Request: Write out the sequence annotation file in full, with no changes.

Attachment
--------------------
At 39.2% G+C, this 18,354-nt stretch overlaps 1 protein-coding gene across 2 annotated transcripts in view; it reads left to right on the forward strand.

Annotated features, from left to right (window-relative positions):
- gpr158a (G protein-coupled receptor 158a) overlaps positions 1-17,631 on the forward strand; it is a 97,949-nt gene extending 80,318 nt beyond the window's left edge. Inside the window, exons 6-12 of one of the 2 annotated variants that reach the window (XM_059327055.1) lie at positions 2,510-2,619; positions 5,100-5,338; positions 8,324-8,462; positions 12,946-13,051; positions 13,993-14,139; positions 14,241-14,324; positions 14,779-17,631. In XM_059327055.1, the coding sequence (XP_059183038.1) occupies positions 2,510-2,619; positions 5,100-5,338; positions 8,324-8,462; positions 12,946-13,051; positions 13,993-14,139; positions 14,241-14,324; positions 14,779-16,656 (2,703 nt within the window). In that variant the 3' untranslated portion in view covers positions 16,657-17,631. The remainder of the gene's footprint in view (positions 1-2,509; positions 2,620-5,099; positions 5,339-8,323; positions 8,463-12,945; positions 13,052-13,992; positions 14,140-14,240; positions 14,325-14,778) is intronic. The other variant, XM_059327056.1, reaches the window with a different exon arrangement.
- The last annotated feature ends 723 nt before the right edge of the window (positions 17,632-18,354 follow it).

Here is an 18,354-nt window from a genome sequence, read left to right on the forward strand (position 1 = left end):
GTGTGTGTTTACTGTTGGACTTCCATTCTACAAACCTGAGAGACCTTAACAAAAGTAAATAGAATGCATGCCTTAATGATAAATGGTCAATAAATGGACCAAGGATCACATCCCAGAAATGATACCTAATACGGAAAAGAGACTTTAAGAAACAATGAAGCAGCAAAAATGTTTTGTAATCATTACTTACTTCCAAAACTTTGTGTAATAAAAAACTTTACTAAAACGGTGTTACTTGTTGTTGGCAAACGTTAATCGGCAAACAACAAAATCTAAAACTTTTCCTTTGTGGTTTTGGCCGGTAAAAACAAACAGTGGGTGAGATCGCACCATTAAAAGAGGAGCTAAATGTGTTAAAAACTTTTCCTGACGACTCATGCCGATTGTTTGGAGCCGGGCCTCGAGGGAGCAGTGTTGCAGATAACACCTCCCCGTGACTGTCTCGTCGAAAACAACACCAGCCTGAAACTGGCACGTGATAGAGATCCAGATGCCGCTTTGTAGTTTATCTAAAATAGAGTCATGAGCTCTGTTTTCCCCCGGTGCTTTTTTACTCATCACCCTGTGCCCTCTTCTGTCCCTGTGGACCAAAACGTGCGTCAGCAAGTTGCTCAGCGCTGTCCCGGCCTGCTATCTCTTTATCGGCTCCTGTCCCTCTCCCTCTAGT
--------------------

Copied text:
At 39.2% G+C, this 18,354-nt stretch overlaps 1 protein-coding gene across 2 annotated transcripts in view; it reads left to right on the forward strand.

Annotated features, from left to right (window-relative positions):
- gpr158a (G protein-coupled receptor 158a) overlaps positions 1-17,631 on the forward strand; it is a 97,949-nt gene extending 80,318 nt beyond the window's left edge. Inside the window, exons 6-12 of one of the 2 annotated variants that reach the window (XM_059327055.1) lie at positions 2,510-2,619; positions 5,100-5,338; positions 8,324-8,462; positions 12,946-13,051; positions 13,993-14,139; positions 14,241-14,324; positions 14,779-17,631. In XM_059327055.1, the coding sequence (XP_059183038.1) occupies positions 2,510-2,619; positions 5,100-5,338; positions 8,324-8,462; positions 12,946-13,051; positions 13,993-14,139; positions 14,241-14,324; positions 14,779-16,656 (2,703 nt within the window). In that variant the 3' untranslated portion in view covers positions 16,657-17,631. The remainder of the gene's footprint in view (positions 1-2,509; positions 2,620-5,099; positions 5,339-8,323; positions 8,463-12,945; positions 13,052-13,992; positions 14,140-14,240; positions 14,325-14,778) is intronic. The other variant, XM_059327056.1, reaches the window with a different exon arrangement.
- The last annotated feature ends 723 nt before the right edge of the window (positions 17,632-18,354 follow it).

Here is an 18,354-nt window from a genome sequence, read left to right on the forward strand (position 1 = left end):
GTGTGTGTTTACTGTTGGACTTCCATTCTACAAACCTGAGAGACCTTAACAAAAGTAAATAGAATGCATGCCTTAATGATAAATGGTCAATAAATGGACCAAGGATCACATCCCAGAAATGATACCTAATACGGAAAAGAGACTTTAAGAAACAATGAAGCAGCAAAAATGTTTTGTAATCATTACTTACTTCCAAAACTTTGTGTAATAAAAAACTTTACTAAAACGGTGTTACTTGTTGTTGGCAAACGTTAATCGGCAAACAACAAAATCTAAAACTTTTCCTTTGTGGTTTTGGCCGGTAAAAACAAACAGTGGGTGAGATCGCACCATTAAAAGAGGAGCTAAATGTGTTAAAAACTTTTCCTGACGACTCATGCCGATTGTTTGGAGCCGGGCCTCGAGGGAGCAGTGTTGCAGATAACACCTCCCCGTGACTGTCTCGTCGAAAACAACACCAGCCTGAAACTGGCACGTGATAGAGATCCAGATGCCGCTTTGTAGTTTATCTAAAATAGAGTCATGAGCTCTGTTTTCCCCCGGTGCTTTTTTACTCATCACCCTGTGCCCTCTTCTGTCCCTGTGGACCAAAACGTGCGTCAGCAAGTTGCTCAGCGCTGTCCCGGCCTGCTATCTCTTTATCGGCTCCTGTCCCTCTCCCTCTAGT